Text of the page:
The patient contracted the virus after travelling in Singapore, reports suggest, but the UK’s chief medical officer would only confirm the person had “contracted the virus from an Asian country … not China.”
Boris Johnson faced embarrassment after his father accidentally emailed journalists details of a meeting with Chinese diplomats, which showed they were concerned that the prime minister had not personally contacted Beijing about the outbreak.
After a 90-minute meeting on Tuesday, Stanley Johnson passed on Chinese ambassador Liu Xiaoming’s worries to UK officials, but accidentally copied in the BBC.
“Re the outbreak of coronavirus, Mr Liu obviously was concerned that there had not yet – so he asserted – been direct contact between the PM and Chinese head of state or government in terms of a personal message or telephone call,” he wrote.
Mr Xiaoming piled further pressure on the government as he suggested advice to British nationals in China to leave the country had been unreasonable.
“We did tell them over-reaction is not helpful,” he told a news conference. “We asked them to take the advice of the World Health Organisation [to] make a reasonable response. Do not over-react.
“All countries, including the UK, should understand and support China’s efforts, avoid overreaction, avoid creating panic, and ensure normal co-operation and exchanges between countries.”
Global deaths from the virus had risen to 639 by Thursday morning, with more than 31,500 confirmed cases worldwide. On Friday morning, Chinese state media reported an additional 69 deaths and 2,447 new cases in Hubei province alone.
The death of one of the first doctors who tried to warn others about the new virus also prompted an outpouring of sorrow. Li Wenliang, 34, was reprimanded by Wuhan police, who accused him of spreading “illegal and false” rumours and “severely disrupting social order”.
One of eight whistleblowers who tried to contact other medics about a Sars-like illness, Dr Li tested positive for the virus on 1 February and passed away in the early hours of Friday at Wuhan Central Hospital.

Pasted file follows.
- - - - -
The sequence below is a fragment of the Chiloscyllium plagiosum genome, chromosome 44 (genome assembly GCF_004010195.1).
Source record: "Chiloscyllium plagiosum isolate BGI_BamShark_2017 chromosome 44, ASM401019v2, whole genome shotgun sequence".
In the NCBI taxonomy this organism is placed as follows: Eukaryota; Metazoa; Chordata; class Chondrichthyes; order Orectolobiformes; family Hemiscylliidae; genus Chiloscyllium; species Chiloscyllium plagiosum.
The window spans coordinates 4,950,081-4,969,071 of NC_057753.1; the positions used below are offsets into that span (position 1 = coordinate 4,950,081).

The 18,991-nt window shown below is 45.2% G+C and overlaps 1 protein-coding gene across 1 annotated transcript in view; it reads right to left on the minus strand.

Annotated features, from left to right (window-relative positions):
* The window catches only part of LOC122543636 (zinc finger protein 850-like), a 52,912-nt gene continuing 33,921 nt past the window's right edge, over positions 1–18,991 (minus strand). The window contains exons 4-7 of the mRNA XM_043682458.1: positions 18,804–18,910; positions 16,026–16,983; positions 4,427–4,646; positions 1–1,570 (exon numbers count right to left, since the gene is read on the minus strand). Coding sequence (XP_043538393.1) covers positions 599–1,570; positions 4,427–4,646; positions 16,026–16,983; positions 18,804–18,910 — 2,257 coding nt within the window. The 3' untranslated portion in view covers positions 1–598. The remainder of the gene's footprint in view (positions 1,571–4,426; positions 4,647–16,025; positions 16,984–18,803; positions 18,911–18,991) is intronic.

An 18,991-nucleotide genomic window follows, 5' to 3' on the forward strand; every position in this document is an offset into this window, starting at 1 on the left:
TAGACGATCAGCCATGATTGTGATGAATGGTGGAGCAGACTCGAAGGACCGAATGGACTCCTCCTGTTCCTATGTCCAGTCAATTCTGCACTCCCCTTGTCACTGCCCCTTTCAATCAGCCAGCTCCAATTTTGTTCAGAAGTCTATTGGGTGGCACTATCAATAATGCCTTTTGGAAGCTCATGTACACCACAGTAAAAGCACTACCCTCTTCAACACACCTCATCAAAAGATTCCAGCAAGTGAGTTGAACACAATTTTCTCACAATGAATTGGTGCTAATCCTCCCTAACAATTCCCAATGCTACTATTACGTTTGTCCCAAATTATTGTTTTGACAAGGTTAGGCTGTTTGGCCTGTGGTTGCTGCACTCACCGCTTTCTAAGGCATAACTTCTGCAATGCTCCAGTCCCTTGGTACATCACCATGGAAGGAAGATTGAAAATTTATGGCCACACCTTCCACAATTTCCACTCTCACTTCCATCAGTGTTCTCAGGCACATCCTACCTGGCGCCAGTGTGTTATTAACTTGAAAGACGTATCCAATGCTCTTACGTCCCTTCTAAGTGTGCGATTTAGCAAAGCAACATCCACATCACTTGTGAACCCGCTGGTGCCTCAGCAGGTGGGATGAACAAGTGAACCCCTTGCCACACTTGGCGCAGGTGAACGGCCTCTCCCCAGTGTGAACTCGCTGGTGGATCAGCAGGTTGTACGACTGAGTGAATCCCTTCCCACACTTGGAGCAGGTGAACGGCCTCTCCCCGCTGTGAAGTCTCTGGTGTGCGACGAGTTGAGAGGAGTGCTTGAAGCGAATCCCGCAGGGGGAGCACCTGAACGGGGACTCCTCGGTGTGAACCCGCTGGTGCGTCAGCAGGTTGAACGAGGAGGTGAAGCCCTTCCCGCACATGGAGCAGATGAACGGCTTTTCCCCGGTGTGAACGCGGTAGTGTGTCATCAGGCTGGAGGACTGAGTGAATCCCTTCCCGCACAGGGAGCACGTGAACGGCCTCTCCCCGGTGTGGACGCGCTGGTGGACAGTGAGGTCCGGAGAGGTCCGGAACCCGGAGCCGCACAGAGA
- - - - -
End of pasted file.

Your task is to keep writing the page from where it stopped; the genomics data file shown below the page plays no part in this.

As a second new hospital with 1,600 beds was constructed in just days in Wuhan, China’s president Xi Jinping sought to reassure his citizens and the world that the country would beat the virus.
“The whole country has responded with all its strength to respond with the most thorough and strict prevention and control measures, starting a people's war for epidemic prevention and control,” Xinhua news agency quoted him as saying.
In a striking image of the epidemic's reach, about 3,700 people moored off Japan on the Diamond Princess faced testing and quarantine for at least two weeks on the cruise ship, which has 20 cases onboard.
In Hong Kong, another cruise ship, with 3,600 passengers and crew, was quarantined for a second day pending testing, with three cases on board. Taiwan, which has 13 cases, banned international cruise ships from docking.
The UK’s third patient – believed to be in the Brighton area – was transferred to London’s St Thomas's Hospital, which has a specialist infectious diseases unit
“We are using robust infection control measures to prevent any possible further spread of the virus,” chief medical officer Professor Chris Whitty said. “The NHS is well prepared to manage these cases and we are now working quickly to identify any contacts the patient has had.”
Two people were found to have the respiratory virus last week after they fell ill while in a York hotel room.
The pair – one a student at the University of York and the other a family member – were both Chinese nationals. They remain in isolation units at the Royal Victoria Infirmary in Newcastle.
Meanwhile, more than 80 UK citizens airlifted from Wuhan a week ago have been told they will be released from quarantine next Thursday.
On Wednesday, The Independentexclusively revealed that every hospital in England had been ordered to create secure coronavirus testing pods.
Additional reporting by agencies